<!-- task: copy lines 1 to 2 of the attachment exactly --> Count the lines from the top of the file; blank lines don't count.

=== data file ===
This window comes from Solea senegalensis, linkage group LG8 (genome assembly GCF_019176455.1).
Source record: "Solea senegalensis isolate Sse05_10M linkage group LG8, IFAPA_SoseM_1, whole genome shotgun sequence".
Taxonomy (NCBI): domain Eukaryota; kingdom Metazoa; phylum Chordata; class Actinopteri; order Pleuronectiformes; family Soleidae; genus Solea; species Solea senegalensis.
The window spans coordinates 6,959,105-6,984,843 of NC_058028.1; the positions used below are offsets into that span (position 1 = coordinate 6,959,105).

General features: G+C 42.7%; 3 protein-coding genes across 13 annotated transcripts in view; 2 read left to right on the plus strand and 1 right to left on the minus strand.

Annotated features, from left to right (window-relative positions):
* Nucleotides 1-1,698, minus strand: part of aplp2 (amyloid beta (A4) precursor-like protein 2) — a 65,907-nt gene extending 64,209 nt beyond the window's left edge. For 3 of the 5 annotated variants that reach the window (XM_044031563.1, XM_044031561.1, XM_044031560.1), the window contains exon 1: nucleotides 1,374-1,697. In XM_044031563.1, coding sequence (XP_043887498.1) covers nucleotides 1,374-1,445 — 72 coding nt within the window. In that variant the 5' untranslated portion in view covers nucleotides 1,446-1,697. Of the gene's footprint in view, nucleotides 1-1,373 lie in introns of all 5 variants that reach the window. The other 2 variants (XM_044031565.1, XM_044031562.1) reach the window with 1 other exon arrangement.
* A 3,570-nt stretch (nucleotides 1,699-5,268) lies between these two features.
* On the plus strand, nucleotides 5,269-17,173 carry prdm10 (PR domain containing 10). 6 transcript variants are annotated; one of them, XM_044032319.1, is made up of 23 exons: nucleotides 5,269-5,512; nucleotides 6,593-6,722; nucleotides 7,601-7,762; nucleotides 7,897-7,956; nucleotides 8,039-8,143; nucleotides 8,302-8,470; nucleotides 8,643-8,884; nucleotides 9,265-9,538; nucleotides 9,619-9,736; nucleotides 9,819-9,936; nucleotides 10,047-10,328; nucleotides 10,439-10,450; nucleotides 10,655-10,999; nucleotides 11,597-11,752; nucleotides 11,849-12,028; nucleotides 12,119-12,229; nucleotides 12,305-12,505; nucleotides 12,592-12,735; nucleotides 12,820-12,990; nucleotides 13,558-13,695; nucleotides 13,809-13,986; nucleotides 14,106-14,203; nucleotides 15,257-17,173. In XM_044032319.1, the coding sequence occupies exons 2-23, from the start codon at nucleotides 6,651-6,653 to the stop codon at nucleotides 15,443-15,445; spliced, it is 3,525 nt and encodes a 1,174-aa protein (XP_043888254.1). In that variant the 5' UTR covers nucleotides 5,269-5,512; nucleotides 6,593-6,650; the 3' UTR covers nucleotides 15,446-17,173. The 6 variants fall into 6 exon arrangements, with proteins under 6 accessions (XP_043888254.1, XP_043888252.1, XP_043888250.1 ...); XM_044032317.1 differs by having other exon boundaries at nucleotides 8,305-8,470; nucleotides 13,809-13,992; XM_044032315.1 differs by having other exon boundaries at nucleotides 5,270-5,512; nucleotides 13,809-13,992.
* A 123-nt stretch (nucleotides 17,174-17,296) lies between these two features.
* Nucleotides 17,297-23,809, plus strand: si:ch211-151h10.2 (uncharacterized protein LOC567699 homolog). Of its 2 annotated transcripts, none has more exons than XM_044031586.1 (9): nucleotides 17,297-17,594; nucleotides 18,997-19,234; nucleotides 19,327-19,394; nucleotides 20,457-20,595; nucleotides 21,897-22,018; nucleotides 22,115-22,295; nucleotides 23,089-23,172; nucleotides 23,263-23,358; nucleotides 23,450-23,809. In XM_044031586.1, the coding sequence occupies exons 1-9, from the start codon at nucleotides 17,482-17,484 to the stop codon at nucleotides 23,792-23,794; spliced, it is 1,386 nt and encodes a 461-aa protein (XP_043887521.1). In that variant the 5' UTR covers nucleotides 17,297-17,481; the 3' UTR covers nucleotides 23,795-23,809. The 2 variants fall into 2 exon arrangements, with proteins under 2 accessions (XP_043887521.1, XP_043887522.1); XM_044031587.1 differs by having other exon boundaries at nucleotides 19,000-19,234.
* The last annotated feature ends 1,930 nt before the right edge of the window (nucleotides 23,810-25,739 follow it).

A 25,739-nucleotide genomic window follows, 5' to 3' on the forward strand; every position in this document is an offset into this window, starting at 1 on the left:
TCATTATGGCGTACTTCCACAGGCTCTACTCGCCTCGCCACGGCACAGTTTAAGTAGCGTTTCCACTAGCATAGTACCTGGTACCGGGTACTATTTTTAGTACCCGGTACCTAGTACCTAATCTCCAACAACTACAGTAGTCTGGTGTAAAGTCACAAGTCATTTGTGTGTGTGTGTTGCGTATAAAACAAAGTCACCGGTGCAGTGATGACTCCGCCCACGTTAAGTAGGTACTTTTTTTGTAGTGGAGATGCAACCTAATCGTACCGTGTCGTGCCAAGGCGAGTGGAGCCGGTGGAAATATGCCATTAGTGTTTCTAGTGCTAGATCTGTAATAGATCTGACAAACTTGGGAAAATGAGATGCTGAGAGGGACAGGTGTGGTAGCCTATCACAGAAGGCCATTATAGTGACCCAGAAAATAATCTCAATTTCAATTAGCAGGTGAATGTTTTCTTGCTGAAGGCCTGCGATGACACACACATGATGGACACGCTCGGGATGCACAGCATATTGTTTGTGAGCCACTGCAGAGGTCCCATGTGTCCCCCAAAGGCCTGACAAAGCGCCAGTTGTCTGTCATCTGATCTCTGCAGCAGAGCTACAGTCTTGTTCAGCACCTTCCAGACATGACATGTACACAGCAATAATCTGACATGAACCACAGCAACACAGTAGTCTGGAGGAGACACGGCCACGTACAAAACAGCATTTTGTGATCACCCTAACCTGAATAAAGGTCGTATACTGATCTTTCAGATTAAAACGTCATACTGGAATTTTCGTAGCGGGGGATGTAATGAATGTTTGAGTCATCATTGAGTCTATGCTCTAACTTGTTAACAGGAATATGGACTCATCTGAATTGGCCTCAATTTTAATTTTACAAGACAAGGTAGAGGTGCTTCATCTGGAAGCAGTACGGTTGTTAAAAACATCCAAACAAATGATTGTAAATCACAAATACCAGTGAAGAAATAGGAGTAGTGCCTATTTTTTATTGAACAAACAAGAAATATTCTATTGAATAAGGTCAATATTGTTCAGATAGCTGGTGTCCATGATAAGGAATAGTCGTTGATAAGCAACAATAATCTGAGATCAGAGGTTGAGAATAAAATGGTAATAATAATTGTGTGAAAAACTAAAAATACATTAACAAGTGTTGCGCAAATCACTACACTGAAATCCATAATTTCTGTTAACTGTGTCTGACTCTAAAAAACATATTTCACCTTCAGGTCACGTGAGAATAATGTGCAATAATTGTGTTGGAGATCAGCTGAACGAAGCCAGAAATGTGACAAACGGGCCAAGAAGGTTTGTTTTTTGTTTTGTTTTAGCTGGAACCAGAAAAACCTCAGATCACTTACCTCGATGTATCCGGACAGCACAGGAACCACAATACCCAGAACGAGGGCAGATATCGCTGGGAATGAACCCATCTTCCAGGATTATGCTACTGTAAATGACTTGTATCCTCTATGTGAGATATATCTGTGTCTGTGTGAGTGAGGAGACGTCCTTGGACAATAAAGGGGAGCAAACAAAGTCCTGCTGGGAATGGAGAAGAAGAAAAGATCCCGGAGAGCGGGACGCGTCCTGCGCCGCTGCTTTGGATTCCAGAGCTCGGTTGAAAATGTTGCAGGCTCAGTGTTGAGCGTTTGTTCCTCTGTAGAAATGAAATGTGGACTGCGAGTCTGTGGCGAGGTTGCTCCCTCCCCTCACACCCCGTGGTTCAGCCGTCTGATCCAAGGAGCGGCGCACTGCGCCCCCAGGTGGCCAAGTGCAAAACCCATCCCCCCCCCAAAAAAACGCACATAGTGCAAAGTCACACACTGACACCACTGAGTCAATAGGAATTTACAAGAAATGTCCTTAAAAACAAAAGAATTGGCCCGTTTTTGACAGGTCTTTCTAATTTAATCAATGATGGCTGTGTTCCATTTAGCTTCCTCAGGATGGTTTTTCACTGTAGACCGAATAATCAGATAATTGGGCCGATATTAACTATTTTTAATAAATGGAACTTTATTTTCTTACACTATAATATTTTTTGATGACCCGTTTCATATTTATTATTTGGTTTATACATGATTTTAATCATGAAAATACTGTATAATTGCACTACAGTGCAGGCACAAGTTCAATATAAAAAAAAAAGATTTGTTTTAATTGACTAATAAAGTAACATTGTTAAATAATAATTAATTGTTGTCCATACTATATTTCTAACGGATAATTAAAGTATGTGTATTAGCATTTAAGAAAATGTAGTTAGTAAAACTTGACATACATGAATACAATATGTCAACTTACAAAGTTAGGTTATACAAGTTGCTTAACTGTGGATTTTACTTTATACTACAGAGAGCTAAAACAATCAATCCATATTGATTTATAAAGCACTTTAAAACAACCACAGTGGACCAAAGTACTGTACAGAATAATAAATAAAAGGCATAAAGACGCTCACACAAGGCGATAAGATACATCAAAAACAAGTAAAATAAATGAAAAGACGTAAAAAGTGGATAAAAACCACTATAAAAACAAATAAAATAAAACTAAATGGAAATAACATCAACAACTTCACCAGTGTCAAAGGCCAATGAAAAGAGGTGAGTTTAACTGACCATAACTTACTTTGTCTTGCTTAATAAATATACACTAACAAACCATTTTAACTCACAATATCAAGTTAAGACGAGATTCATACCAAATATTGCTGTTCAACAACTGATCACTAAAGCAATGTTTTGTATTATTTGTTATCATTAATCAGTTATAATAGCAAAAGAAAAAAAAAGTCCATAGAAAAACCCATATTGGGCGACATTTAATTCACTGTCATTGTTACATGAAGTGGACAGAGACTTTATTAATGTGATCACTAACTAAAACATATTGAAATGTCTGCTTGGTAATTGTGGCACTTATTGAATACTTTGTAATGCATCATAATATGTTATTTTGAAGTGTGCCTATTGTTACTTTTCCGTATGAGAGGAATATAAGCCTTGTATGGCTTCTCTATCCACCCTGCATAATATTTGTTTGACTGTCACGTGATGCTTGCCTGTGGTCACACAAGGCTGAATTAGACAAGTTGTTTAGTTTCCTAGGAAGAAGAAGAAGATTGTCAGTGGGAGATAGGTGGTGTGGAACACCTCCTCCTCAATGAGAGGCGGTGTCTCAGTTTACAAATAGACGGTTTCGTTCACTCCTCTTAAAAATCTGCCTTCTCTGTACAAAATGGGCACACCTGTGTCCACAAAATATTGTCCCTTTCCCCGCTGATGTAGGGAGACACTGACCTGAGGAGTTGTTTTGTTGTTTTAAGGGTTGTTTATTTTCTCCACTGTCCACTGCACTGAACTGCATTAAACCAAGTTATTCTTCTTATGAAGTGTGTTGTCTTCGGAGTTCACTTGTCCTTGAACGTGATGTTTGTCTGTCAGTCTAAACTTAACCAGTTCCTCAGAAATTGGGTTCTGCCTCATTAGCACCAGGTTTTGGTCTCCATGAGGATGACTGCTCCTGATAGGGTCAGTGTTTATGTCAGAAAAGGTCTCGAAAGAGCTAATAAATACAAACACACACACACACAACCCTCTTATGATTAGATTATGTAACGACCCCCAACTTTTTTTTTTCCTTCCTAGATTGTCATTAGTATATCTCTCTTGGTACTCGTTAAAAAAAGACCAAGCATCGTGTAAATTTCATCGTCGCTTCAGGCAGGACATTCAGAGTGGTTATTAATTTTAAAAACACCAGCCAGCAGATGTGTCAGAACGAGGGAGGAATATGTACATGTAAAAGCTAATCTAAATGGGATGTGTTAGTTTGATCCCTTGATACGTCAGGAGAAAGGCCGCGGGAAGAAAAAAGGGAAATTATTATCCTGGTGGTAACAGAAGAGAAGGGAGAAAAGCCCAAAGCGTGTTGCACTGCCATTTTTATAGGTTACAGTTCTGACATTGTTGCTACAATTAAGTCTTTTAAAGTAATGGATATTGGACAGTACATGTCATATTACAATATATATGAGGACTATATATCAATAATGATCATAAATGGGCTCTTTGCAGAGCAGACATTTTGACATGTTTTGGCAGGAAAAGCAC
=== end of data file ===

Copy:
This window comes from Solea senegalensis, linkage group LG8 (genome assembly GCF_019176455.1).
Source record: "Solea senegalensis isolate Sse05_10M linkage group LG8, IFAPA_SoseM_1, whole genome shotgun sequence".